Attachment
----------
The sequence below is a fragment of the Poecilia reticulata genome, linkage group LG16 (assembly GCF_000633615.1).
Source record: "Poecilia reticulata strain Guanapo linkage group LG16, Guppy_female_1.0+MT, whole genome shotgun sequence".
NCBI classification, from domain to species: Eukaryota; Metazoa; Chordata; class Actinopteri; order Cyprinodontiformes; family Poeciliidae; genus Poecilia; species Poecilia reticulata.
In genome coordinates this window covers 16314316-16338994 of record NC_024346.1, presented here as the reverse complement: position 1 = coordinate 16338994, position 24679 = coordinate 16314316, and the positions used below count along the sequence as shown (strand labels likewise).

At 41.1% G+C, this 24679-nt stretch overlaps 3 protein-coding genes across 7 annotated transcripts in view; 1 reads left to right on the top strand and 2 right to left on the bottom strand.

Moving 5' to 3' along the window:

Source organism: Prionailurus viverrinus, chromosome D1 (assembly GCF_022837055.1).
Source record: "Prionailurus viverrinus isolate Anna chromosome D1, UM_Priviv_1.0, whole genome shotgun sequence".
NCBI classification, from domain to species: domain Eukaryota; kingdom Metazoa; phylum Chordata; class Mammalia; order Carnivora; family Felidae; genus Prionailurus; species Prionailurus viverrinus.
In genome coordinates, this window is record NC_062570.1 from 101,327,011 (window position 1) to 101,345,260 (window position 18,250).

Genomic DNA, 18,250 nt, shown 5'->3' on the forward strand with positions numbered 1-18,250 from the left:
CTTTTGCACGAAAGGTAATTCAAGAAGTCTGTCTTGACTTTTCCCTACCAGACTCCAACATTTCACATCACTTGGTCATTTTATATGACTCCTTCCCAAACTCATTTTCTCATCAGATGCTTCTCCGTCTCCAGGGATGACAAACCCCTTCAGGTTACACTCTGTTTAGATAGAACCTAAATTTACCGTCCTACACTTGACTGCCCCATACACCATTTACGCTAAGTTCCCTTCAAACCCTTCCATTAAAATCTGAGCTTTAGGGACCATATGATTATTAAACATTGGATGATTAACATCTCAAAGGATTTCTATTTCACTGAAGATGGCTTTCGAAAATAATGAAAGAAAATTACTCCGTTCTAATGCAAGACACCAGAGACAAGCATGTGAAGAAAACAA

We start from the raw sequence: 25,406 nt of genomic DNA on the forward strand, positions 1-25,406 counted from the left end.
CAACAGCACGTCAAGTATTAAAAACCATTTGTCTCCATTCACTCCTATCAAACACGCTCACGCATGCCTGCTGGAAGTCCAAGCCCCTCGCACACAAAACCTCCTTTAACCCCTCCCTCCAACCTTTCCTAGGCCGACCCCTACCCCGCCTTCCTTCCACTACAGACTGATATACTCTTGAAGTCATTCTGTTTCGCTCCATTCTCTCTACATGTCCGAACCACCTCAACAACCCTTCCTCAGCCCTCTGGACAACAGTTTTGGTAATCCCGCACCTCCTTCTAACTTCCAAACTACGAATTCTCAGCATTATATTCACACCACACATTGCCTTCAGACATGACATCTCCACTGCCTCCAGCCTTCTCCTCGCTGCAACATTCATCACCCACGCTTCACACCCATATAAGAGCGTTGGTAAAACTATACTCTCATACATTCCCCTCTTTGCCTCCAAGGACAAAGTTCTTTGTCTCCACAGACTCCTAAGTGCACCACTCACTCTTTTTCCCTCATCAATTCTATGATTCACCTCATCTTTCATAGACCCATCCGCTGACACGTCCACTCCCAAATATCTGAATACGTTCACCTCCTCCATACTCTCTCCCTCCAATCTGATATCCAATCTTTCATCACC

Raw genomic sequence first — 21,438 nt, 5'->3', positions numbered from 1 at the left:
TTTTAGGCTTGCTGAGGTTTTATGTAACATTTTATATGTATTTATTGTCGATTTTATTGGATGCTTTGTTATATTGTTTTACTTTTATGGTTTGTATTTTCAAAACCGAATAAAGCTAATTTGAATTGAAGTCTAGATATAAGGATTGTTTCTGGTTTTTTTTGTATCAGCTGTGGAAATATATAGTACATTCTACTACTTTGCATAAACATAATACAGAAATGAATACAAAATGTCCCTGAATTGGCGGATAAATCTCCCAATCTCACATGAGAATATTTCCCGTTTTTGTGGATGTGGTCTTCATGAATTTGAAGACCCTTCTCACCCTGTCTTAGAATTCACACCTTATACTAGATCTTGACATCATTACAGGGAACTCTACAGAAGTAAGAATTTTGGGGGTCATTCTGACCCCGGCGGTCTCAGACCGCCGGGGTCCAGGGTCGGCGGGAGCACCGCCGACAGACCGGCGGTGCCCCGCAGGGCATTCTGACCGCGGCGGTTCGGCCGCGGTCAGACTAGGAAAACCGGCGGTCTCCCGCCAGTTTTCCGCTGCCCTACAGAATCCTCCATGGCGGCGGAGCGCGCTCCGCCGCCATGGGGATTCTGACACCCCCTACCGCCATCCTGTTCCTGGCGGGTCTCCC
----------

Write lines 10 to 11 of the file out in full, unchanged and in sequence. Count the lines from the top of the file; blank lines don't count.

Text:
In genome coordinates, this window is record NC_062570.1 from 101,327,011 (window position 1) to 101,345,260 (window position 18,250).

Genomic DNA, 18,250 nt, shown 5'->3' on the forward strand with positions numbered 1-18,250 from the left: